Currently, the measurements of serum levels of C-telopeptide fragments of collagen type I a1 chains (-CTx) and N-terminal propeptide of type I procollagen (PINP) are recommended as markers of bone resorption and bone formation markers, respectively, correlated with corresponding histomorphometric parameters of bone formation and resorption . However this recommendation is applicable to assess progression of osteoporosis, fracture risk, and treatment response.
Serum -CTx is a bone resorption marker of choice in view that the assay is well characterized, measures an 8-amino-acid peptide, has been evaluated in many studies, and is widely available as an automated immunoassay or manual ELISA, and the biological and analytical variability is well documented . Serum PINP is the reference standard for bone formation, because most PINP probably is produced during bone formation, the assay is widely available as an automated immunoassay or manual radioimmunoassay, and the biological and analytical variability is well known . These two markers have been studied extensively in patients with osteoporosis but were only occasionally evaluated in critically ill patients and especially -CTx in only two studies and PINP in another [4, 8, 9]. Therefore more data are needed to establish their validity in this heterogeneous group of patients.
The aim of the study was to measure the changes of the levels of two biochemical markers of bone metabolism PINP and -CTx along with total 25-hydroxyvitamin D (25-OH vitamin D), and intact parathormone (iPTH) serum levels in critically ill patients during their ICU stay until discharge.
2. Patients and Methods
2.1. Study Design
In this prospective observational study we enrolled adult patients admitted to the ICU requiring mechanical ventilation expected to have at least 10 days of ICU stay and until discharge. Exclusion criteria included pediatric patients, pregnancy, renal, metabolic, and liver disease, metabolic and neurological disease, known osteoporosis, and prior medications affecting bone metabolism.
We prospectively collected demographics, admission diagnosis, common laboratory data routinely monitored for critically ill patients, APACHE II score, SOFA score, length of stay (LOS), drug administered including that affecting bone turnover such as low molecular weight heparin (LMWH), phenytoin, low dose steroids for septic shock (50 mg × 4 i.v.), and transfusions.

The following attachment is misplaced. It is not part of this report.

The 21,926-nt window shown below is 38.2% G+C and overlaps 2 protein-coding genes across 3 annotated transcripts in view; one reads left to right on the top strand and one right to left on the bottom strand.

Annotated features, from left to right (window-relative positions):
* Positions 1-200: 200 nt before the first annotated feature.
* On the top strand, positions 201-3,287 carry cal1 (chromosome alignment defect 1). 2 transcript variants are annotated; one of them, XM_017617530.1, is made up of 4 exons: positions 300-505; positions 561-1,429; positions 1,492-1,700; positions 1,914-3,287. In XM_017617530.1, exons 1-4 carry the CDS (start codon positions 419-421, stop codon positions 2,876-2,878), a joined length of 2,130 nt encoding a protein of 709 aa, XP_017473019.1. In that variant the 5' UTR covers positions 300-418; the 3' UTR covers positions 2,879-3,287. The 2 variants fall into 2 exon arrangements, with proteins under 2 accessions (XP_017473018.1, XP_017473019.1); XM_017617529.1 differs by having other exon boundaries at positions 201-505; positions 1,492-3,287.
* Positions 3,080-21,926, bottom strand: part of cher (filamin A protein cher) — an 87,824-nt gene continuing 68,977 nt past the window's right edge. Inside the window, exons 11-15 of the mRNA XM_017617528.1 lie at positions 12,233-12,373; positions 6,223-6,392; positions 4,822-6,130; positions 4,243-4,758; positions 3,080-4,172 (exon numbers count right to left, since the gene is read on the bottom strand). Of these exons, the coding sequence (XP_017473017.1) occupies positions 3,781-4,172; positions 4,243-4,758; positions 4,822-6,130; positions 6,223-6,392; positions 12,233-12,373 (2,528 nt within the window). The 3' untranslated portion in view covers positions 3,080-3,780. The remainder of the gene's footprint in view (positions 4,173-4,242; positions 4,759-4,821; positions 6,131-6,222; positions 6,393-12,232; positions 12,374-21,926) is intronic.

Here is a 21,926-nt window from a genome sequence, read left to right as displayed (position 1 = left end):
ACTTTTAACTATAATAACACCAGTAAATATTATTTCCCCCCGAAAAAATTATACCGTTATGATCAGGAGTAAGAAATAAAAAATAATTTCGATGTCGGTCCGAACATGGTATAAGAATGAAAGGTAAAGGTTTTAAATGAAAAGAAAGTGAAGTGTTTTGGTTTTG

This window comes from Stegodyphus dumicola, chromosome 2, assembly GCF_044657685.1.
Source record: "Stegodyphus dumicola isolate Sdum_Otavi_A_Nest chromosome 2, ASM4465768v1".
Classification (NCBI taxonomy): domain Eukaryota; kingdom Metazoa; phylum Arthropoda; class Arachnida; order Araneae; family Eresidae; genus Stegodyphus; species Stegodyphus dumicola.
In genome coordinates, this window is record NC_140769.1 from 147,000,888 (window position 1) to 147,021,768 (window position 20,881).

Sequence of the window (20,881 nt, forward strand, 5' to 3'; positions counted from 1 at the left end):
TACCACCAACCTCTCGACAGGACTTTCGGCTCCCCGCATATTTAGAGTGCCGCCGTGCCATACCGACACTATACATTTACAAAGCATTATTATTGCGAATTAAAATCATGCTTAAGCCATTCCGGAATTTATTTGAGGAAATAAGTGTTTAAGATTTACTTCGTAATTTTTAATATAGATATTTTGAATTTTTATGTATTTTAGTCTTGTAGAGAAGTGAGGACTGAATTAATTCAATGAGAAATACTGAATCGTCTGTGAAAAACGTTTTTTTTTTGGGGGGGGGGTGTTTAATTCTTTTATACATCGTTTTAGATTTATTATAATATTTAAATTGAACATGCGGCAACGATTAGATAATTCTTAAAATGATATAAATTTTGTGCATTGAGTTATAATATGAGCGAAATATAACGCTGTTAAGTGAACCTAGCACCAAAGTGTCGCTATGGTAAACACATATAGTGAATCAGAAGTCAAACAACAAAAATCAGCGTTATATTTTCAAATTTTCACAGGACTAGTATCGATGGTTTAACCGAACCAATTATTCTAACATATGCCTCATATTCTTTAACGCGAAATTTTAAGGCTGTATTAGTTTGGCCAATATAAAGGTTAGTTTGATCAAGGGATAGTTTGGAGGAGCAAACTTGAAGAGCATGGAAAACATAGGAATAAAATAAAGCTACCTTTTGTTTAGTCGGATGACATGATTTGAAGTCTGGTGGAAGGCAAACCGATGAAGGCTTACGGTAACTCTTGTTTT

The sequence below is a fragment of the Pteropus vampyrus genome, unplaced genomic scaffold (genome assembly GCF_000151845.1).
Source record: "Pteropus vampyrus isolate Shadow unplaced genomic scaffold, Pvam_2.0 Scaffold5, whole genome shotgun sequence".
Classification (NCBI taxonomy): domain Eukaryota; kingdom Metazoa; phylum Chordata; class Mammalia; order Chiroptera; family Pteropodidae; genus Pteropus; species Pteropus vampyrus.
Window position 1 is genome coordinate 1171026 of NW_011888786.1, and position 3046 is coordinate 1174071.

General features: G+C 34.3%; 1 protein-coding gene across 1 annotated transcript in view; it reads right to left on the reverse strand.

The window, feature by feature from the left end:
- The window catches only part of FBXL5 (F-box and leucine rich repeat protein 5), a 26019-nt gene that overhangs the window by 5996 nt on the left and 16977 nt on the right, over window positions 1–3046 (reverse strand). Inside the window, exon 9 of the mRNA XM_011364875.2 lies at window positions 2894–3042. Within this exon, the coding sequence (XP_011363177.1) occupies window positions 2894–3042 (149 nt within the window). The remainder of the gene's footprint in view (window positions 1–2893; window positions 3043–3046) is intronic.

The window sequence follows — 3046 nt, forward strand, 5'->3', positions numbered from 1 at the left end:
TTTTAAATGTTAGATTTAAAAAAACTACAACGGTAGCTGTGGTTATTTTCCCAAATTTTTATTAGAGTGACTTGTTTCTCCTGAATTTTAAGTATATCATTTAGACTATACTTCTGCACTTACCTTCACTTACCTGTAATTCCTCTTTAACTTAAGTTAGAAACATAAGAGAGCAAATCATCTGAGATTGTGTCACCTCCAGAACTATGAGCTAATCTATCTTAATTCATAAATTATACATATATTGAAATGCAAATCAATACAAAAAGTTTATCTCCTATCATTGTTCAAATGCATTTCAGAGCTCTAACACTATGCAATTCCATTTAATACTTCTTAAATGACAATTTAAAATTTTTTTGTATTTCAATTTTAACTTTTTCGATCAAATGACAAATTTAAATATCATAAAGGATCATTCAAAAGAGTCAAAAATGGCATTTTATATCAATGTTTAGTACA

Fourteen healthy volunteers matched for age and sex (7 males and 7 females) of mean age (yrs) 65.2 ± 6.4 (median; 59, range 52–75 years) served as controls for -CTx, PINP, iPTH, and total 25-hydroxyvitamin D serum levels for comparisons. These were historical samples randomly selected from a pool of data kept in the biochemistry department by selecting from a list one individual every five individuals until reaching 7 individuals.
2.2. Biochemical Measurements
Peripheral blood was collected at each time-point, between 08.00 and 10.00 A.M placed in tubes containing EDTA, centrifuged, and then stored in polypropylene tubes at −20°C until measurements. Time-points were baseline (within 24 h of ICU admission) and on a weekly basis until ICU discharge or death. Blood collection was performed at least 5 days far from death. Serum levels of iPTH, 25-OH vitamin D, -CTx, and PINP were determined with an electrochemiluminescence immunoassay (ECLIA) on Cobas e411 (Roche, Manheim, Germany). The sensitivity of this assay for iPTH is 1.2 pg/mL, and the intra- and interassay CVs are 4 and 4.3%, respectively. The sensitivity of this assay for 25-hydroxyvitamin D is <5.0 ng/mL, and the intra- and interassay CVs are 4.4 and 4.7%, respectively. The total precision (CVt) of these assays for -CTx and PINP is <3.5%, <1.8% and <4.5%, respectively.